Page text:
2) Screening using the Chinese Bilingual Patient Health Questionnaire-9 (CB-PHQ-9)

The CB-PHQ-9, which was validated in a study by Yeung and colleagues [13], is a brief and effective screening tool for depression that can be easily administered to Chinese-speaking patients in primary care clinics. Routine depression screening using the CB-PHQ-9 can help alert PCPs to patients' depressive symptoms that they may have missed during a relatively brief face-to-face appointment.

3) The Engagement Interview Protocol (EIP)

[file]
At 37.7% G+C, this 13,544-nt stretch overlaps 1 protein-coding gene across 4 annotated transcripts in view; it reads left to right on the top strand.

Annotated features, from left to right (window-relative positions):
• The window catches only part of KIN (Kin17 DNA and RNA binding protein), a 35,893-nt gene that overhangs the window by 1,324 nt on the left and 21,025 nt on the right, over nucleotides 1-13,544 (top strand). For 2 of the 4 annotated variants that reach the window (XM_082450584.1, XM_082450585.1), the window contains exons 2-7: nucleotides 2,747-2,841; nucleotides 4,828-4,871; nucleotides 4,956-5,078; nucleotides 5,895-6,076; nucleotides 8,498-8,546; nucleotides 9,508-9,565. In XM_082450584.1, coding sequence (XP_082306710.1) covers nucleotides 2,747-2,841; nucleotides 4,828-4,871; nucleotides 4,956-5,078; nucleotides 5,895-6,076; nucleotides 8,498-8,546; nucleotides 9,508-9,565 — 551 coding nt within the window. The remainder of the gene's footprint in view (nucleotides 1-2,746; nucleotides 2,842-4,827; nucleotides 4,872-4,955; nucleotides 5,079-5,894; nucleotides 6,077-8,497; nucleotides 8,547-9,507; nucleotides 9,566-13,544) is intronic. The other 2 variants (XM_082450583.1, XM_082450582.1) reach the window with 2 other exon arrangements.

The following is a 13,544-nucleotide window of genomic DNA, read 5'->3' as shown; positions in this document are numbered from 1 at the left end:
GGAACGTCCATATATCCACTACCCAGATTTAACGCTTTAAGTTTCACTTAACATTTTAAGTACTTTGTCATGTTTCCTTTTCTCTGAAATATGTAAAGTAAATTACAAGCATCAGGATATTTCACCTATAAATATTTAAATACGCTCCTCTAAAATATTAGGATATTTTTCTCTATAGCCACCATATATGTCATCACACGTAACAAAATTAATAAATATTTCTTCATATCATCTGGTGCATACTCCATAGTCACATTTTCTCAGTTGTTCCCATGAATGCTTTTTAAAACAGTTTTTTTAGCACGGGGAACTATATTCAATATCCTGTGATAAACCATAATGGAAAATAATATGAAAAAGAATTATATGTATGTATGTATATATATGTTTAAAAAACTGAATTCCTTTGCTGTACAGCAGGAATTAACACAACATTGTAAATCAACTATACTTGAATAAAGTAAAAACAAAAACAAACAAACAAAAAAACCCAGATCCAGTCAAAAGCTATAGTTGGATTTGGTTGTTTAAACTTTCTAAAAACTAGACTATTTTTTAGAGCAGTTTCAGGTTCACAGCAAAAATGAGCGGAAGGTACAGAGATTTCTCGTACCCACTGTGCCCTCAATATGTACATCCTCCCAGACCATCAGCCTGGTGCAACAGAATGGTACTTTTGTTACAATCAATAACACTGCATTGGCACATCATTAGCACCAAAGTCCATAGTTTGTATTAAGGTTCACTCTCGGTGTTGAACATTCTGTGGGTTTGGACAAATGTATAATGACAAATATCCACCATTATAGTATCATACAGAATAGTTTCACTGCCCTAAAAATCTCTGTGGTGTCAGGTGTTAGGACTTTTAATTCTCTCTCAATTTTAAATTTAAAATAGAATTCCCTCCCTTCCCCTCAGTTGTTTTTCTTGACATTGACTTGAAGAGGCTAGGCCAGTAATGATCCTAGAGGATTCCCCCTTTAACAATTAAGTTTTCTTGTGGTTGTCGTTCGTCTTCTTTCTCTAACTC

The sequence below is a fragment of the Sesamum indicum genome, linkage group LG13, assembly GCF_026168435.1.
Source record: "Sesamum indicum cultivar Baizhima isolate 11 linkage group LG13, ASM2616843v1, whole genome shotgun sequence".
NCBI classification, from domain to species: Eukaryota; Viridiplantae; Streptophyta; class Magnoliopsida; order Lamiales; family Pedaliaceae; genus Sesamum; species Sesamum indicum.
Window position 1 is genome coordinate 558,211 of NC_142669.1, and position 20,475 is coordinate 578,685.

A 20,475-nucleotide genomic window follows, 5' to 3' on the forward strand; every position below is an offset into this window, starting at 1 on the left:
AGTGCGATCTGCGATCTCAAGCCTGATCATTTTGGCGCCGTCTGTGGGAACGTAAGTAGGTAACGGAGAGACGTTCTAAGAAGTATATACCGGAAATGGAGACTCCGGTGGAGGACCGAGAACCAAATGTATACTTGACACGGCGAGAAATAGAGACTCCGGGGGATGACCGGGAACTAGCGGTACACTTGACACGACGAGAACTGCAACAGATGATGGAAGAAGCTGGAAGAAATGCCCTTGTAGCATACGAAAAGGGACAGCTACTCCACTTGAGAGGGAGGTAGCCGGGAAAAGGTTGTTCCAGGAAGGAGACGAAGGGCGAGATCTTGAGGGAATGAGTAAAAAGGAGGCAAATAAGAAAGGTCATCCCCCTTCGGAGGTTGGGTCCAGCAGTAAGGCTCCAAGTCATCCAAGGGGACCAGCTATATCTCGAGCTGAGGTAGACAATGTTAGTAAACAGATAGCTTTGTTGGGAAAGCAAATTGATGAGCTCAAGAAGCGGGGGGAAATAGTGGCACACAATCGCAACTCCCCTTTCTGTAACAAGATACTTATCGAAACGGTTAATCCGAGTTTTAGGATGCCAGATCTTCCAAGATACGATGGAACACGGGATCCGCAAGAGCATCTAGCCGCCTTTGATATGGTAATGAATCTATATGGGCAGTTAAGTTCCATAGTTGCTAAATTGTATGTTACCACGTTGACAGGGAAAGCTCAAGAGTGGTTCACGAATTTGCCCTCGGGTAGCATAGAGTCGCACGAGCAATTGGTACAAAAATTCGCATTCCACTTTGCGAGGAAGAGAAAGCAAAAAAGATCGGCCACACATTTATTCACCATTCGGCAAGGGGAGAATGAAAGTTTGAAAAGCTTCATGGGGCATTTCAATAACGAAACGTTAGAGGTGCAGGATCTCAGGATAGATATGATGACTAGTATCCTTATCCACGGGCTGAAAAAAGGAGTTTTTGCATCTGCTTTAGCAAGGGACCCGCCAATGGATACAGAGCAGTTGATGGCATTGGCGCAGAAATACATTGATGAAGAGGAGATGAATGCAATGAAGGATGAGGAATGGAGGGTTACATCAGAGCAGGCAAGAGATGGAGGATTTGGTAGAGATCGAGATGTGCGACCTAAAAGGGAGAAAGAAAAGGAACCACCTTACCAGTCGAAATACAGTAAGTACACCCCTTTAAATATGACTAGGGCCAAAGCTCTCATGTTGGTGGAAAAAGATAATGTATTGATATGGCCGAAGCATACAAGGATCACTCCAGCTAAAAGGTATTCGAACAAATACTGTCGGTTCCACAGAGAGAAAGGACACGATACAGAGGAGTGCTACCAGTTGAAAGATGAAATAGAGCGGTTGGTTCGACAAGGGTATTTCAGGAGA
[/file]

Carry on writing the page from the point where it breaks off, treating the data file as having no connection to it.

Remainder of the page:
The EIP is an interview guideline of how to communicate with patients about their depression and negotiate treatment in a way that is compatible with patients' cultural beliefs, as detailed in a study by Yeung and colleagues [14]. The EIP combines standard psychiatric assessment (e.g., the Structured Clinical Interview for DSM-IV (SCID)) with patients' culturally based models for explaining mental illness. The EIP aims to enhance communication of diagnoses using a framework more easily comprehensible to patients from diverse cultural backgrounds, as well as to facilitate treatment negotiation with these populations [15].

4) Collaboration between PCPs and mental health professionals in the management of depression